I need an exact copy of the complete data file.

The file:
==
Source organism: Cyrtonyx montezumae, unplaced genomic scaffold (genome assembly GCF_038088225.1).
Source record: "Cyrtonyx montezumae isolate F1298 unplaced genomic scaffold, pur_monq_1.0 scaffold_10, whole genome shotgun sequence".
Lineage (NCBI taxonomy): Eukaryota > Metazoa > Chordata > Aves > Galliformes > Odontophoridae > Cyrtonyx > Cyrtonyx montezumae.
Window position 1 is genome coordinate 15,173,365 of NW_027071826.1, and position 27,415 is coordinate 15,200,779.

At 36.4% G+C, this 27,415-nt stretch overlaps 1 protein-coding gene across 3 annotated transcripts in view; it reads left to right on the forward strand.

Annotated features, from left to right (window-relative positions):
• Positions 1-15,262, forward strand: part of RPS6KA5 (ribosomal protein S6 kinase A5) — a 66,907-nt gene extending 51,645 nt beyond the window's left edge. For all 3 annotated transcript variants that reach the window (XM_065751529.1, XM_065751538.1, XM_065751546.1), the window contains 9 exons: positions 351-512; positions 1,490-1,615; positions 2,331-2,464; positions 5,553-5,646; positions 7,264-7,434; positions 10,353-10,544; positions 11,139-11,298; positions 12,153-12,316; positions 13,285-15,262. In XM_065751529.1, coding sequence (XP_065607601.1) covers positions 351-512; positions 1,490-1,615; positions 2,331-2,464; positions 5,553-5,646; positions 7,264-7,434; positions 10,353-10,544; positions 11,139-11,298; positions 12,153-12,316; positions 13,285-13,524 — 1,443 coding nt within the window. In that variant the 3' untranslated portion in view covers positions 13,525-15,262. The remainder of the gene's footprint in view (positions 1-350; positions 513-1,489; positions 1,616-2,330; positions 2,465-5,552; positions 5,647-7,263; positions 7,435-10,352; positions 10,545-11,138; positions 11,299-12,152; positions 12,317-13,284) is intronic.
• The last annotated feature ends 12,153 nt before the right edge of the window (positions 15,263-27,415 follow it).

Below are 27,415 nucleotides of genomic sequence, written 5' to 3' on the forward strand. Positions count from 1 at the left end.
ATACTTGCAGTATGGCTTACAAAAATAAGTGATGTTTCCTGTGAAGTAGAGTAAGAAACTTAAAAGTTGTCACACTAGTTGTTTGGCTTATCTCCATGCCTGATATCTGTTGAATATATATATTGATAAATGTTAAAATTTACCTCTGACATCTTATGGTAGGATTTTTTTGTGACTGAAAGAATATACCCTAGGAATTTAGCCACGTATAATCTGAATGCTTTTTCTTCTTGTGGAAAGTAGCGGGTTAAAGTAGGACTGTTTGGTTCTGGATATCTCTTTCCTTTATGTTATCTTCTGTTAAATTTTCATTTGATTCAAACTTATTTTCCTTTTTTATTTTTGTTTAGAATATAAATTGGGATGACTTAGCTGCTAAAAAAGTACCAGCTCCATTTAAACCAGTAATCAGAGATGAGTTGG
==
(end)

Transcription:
Source organism: Cyrtonyx montezumae, unplaced genomic scaffold (genome assembly GCF_038088225.1).
Source record: "Cyrtonyx montezumae isolate F1298 unplaced genomic scaffold, pur_monq_1.0 scaffold_10, whole genome shotgun sequence".
Lineage (NCBI taxonomy): Eukaryota > Metazoa > Chordata > Aves > Galliformes > Odontophoridae > Cyrtonyx > Cyrtonyx montezumae.
Window position 1 is genome coordinate 15,173,365 of NW_027071826.1, and position 27,415 is coordinate 15,200,779.

At 36.4% G+C, this 27,415-nt stretch overlaps 1 protein-coding gene across 3 annotated transcripts in view; it reads left to right on the forward strand.

Annotated features, from left to right (window-relative positions):
• Positions 1-15,262, forward strand: part of RPS6KA5 (ribosomal protein S6 kinase A5) — a 66,907-nt gene extending 51,645 nt beyond the window's left edge. For all 3 annotated transcript variants that reach the window (XM_065751529.1, XM_065751538.1, XM_065751546.1), the window contains 9 exons: positions 351-512; positions 1,490-1,615; positions 2,331-2,464; positions 5,553-5,646; positions 7,264-7,434; positions 10,353-10,544; positions 11,139-11,298; positions 12,153-12,316; positions 13,285-15,262. In XM_065751529.1, coding sequence (XP_065607601.1) covers positions 351-512; positions 1,490-1,615; positions 2,331-2,464; positions 5,553-5,646; positions 7,264-7,434; positions 10,353-10,544; positions 11,139-11,298; positions 12,153-12,316; positions 13,285-13,524 — 1,443 coding nt within the window. In that variant the 3' untranslated portion in view covers positions 13,525-15,262. The remainder of the gene's footprint in view (positions 1-350; positions 513-1,489; positions 1,616-2,330; positions 2,465-5,552; positions 5,647-7,263; positions 7,435-10,352; positions 10,545-11,138; positions 11,299-12,152; positions 12,317-13,284) is intronic.
• The last annotated feature ends 12,153 nt before the right edge of the window (positions 15,263-27,415 follow it).

Below are 27,415 nucleotides of genomic sequence, written 5' to 3' on the forward strand. Positions count from 1 at the left end.
ATACTTGCAGTATGGCTTACAAAAATAAGTGATGTTTCCTGTGAAGTAGAGTAAGAAACTTAAAAGTTGTCACACTAGTTGTTTGGCTTATCTCCATGCCTGATATCTGTTGAATATATATATTGATAAATGTTAAAATTTACCTCTGACATCTTATGGTAGGATTTTTTTGTGACTGAAAGAATATACCCTAGGAATTTAGCCACGTATAATCTGAATGCTTTTTCTTCTTGTGGAAAGTAGCGGGTTAAAGTAGGACTGTTTGGTTCTGGATATCTCTTTCCTTTATGTTATCTTCTGTTAAATTTTCATTTGATTCAAACTTATTTTCCTTTTTTATTTTTGTTTAGAATATAAATTGGGATGACTTAGCTGCTAAAAAAGTACCAGCTCCATTTAAACCAGTAATCAGAGATGAGTTGG